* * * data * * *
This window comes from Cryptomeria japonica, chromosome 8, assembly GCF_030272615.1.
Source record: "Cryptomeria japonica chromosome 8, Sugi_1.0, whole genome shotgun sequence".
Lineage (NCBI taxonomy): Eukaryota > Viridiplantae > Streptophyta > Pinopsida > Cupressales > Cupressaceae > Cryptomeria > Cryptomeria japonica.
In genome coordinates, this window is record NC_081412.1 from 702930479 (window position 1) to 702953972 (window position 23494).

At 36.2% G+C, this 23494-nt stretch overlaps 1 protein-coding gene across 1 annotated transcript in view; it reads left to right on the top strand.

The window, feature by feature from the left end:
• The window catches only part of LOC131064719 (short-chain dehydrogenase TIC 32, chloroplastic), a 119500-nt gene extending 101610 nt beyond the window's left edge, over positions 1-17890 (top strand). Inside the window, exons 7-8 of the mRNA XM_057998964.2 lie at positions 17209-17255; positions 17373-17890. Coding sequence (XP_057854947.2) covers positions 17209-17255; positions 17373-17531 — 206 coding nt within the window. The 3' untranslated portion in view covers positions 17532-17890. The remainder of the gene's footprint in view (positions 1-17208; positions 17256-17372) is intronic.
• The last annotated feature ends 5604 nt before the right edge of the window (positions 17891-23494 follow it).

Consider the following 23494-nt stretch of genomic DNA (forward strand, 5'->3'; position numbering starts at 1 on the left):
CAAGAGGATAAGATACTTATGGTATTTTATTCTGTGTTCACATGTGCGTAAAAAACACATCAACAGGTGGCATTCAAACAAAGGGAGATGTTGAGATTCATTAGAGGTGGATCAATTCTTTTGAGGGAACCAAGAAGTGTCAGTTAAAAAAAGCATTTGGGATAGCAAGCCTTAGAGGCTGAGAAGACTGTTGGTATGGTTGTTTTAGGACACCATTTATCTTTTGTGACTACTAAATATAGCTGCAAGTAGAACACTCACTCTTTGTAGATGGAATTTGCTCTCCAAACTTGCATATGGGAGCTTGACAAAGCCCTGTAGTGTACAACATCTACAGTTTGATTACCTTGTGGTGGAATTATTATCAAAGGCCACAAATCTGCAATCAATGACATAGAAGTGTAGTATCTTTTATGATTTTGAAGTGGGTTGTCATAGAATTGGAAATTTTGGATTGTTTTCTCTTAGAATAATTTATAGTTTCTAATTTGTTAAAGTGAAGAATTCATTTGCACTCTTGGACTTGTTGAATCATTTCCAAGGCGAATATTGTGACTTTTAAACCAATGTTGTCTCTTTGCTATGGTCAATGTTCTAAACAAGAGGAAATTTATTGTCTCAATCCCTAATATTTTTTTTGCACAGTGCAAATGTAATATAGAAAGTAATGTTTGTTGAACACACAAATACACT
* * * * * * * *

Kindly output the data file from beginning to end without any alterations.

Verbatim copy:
This window comes from Cryptomeria japonica, chromosome 8, assembly GCF_030272615.1.
Source record: "Cryptomeria japonica chromosome 8, Sugi_1.0, whole genome shotgun sequence".
Lineage (NCBI taxonomy): Eukaryota > Viridiplantae > Streptophyta > Pinopsida > Cupressales > Cupressaceae > Cryptomeria > Cryptomeria japonica.
In genome coordinates, this window is record NC_081412.1 from 702930479 (window position 1) to 702953972 (window position 23494).

At 36.2% G+C, this 23494-nt stretch overlaps 1 protein-coding gene across 1 annotated transcript in view; it reads left to right on the top strand.

The window, feature by feature from the left end:
• The window catches only part of LOC131064719 (short-chain dehydrogenase TIC 32, chloroplastic), a 119500-nt gene extending 101610 nt beyond the window's left edge, over positions 1-17890 (top strand). Inside the window, exons 7-8 of the mRNA XM_057998964.2 lie at positions 17209-17255; positions 17373-17890. Coding sequence (XP_057854947.2) covers positions 17209-17255; positions 17373-17531 — 206 coding nt within the window. The 3' untranslated portion in view covers positions 17532-17890. The remainder of the gene's footprint in view (positions 1-17208; positions 17256-17372) is intronic.
• The last annotated feature ends 5604 nt before the right edge of the window (positions 17891-23494 follow it).

Consider the following 23494-nt stretch of genomic DNA (forward strand, 5'->3'; position numbering starts at 1 on the left):
CAAGAGGATAAGATACTTATGGTATTTTATTCTGTGTTCACATGTGCGTAAAAAACACATCAACAGGTGGCATTCAAACAAAGGGAGATGTTGAGATTCATTAGAGGTGGATCAATTCTTTTGAGGGAACCAAGAAGTGTCAGTTAAAAAAAGCATTTGGGATAGCAAGCCTTAGAGGCTGAGAAGACTGTTGGTATGGTTGTTTTAGGACACCATTTATCTTTTGTGACTACTAAATATAGCTGCAAGTAGAACACTCACTCTTTGTAGATGGAATTTGCTCTCCAAACTTGCATATGGGAGCTTGACAAAGCCCTGTAGTGTACAACATCTACAGTTTGATTACCTTGTGGTGGAATTATTATCAAAGGCCACAAATCTGCAATCAATGACATAGAAGTGTAGTATCTTTTATGATTTTGAAGTGGGTTGTCATAGAATTGGAAATTTTGGATTGTTTTCTCTTAGAATAATTTATAGTTTCTAATTTGTTAAAGTGAAGAATTCATTTGCACTCTTGGACTTGTTGAATCATTTCCAAGGCGAATATTGTGACTTTTAAACCAATGTTGTCTCTTTGCTATGGTCAATGTTCTAAACAAGAGGAAATTTATTGTCTCAATCCCTAATATTTTTTTTGCACAGTGCAAATGTAATATAGAAAGTAATGTTTGTTGAACACACAAATACACT